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Keeping Horses Cool and Healthy When the Temperatures Soar

The idea of one’s horse dying from heat stroke is a sobering one. For the most part, this problem can be avoided with ease. However, if one remains ignorant about horses and their tolerance for heat, how to test for dehydration and their methods of cooling themselves down, tragedy can strike. Therefore, it’s important to remain in the know

Perhaps unexpectedly, horses are able to sweat, but this is not their primary method of cooling off. The main way that horses cool off is by dilating their capillaries. Sweating is a sort of last resort for a horse being buffeted by high temperatures. With this in mind, one should not use sweating as the measuring stick for whether or not a horse is too hot. Since dilated capillaries are not something one can easily observe, it is often best to err on the side of caution. If one suspects a horse is overheating, it is probably best to take steps to remedy this problem.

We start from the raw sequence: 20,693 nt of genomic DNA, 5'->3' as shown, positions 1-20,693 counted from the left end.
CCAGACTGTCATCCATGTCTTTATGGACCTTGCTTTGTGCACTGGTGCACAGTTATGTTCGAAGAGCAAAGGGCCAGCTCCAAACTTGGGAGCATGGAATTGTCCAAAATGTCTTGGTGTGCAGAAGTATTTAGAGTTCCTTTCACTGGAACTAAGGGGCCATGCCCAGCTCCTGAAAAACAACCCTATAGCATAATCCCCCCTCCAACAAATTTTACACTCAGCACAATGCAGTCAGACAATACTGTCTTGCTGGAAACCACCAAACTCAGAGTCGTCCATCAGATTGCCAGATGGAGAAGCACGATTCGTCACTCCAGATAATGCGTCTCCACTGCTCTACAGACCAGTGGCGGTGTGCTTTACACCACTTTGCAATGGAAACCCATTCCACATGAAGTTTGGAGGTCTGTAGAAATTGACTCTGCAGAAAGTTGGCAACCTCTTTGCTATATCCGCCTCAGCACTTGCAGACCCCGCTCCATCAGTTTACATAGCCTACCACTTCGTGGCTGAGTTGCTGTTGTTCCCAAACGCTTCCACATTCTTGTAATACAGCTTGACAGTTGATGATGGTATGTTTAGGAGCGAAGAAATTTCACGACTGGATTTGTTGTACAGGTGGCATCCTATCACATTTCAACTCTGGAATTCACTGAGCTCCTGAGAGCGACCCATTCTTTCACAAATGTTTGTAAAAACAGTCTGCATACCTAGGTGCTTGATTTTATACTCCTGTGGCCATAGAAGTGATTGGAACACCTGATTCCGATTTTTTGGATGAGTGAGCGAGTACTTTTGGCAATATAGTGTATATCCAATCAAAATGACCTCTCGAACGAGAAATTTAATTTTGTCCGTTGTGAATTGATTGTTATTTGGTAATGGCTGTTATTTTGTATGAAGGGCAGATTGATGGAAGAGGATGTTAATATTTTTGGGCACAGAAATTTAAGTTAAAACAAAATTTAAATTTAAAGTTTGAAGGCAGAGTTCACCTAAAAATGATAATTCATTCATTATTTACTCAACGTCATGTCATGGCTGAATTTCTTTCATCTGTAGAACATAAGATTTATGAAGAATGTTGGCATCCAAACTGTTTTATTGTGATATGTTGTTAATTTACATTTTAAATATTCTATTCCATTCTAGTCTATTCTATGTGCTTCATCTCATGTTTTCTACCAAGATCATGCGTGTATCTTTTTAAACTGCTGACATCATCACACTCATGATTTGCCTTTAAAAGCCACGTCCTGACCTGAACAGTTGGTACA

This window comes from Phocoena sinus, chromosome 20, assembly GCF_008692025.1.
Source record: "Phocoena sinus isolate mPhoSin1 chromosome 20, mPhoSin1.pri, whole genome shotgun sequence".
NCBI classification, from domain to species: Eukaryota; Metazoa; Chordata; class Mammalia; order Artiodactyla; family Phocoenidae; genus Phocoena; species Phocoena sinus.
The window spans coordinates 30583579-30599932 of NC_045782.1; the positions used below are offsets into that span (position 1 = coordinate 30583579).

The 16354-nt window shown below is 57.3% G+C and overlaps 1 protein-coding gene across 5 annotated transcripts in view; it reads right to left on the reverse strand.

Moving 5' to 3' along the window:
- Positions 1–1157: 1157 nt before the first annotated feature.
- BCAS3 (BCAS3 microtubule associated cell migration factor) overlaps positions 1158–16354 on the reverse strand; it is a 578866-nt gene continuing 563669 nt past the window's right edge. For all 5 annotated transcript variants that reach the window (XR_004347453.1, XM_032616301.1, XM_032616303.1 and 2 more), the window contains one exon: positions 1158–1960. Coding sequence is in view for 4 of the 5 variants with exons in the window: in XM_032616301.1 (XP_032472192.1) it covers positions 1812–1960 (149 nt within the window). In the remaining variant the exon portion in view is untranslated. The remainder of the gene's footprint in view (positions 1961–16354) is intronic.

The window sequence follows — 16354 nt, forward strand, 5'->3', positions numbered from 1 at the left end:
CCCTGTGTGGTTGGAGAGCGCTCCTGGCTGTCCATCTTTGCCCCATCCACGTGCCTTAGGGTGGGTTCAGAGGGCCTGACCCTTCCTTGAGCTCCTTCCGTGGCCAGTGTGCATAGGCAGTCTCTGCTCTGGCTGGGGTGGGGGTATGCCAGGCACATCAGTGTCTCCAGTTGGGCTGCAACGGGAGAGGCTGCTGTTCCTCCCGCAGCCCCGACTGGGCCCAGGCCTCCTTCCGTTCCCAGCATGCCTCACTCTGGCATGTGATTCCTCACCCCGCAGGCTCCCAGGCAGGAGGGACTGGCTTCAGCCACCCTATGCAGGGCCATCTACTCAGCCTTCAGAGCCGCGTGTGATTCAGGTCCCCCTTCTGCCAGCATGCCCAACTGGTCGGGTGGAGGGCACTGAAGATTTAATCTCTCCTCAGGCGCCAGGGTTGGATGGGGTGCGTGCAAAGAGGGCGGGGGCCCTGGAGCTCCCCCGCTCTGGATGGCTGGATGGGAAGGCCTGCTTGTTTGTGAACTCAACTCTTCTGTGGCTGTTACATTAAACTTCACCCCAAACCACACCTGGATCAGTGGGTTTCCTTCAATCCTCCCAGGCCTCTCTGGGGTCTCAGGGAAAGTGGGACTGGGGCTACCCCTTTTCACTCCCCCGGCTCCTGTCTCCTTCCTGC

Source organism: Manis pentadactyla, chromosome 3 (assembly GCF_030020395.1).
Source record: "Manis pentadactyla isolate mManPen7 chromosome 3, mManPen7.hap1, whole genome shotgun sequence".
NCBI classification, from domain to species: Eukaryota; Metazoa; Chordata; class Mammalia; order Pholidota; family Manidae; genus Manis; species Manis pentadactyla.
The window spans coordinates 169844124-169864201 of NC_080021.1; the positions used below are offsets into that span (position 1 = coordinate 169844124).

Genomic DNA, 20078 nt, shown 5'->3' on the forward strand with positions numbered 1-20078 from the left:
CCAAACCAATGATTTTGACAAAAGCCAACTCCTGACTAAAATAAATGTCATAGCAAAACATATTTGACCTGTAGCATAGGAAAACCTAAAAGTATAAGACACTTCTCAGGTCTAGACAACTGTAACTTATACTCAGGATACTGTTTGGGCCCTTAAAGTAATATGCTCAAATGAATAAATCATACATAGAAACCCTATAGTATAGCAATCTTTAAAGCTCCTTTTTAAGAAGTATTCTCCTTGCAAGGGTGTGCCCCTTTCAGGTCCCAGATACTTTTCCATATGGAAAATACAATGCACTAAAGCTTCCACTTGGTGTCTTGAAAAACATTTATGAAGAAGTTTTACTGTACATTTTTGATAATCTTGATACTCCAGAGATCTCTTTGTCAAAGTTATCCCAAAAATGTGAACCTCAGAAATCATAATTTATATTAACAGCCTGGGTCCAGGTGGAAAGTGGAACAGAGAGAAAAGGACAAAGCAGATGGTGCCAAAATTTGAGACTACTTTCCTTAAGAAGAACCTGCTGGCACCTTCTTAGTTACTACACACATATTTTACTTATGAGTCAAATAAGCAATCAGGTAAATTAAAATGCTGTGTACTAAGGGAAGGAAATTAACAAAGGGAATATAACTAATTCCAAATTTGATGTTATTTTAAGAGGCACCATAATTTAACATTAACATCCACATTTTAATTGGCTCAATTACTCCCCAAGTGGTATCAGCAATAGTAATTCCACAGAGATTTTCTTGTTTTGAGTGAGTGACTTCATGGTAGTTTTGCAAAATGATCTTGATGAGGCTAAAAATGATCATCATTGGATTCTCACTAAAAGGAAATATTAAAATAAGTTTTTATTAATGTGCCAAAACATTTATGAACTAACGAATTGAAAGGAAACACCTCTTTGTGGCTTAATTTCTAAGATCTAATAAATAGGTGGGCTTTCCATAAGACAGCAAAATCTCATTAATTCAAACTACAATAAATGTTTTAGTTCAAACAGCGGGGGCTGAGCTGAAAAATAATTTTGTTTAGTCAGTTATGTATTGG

Nevertheless, there are some ways to see if a horse is overheating that do not involve pure intuition.  The first way is to pinch the horse’s oat and pull it toward you. When letting go, see how long it takes for the skin to return to the flat position it was already in. The longer it takes for the fold to return to normal, the more dehydrated the horse is. Generally, if it takes only one second, the horse is hydrated. If it takes between two to four seconds, the horse needs water. If it takes five seconds or more, this is a medical emergency that requires immediate veterinary attention.

Secondly, one can apply pressure to a horse’s gums. Once the pressure is relieved, a white spot will appear. The quicker it takes for this white spot to go away, the more hydrated the horse is. One can use similar time increments as the above test to see just how badly the horse is dehydrated.

The most obvious way to rehydrate an overheated horse is to give it water. In addition, giving it calcium, sodium, magnesium and other minerals goes a long way as well. Luckily, this can usually be attained by simply feeding the horse hay or some other grazing material. (Many experts recommend that if you use alfalfa hay, this type of hay should only be given to horses at night when the temperatures are cooler.) From time to time, it might be necessary to give a horse an electrolyte supplement on top of this, particularly those that have been active for a few hours.

A horse overheating can spell disaster. Knowing how to see if a horse is dehydrated as well as how to remedy this can prevent any complications.

 

Posted By: The Hay Manager

Posted on: 07/24/2017
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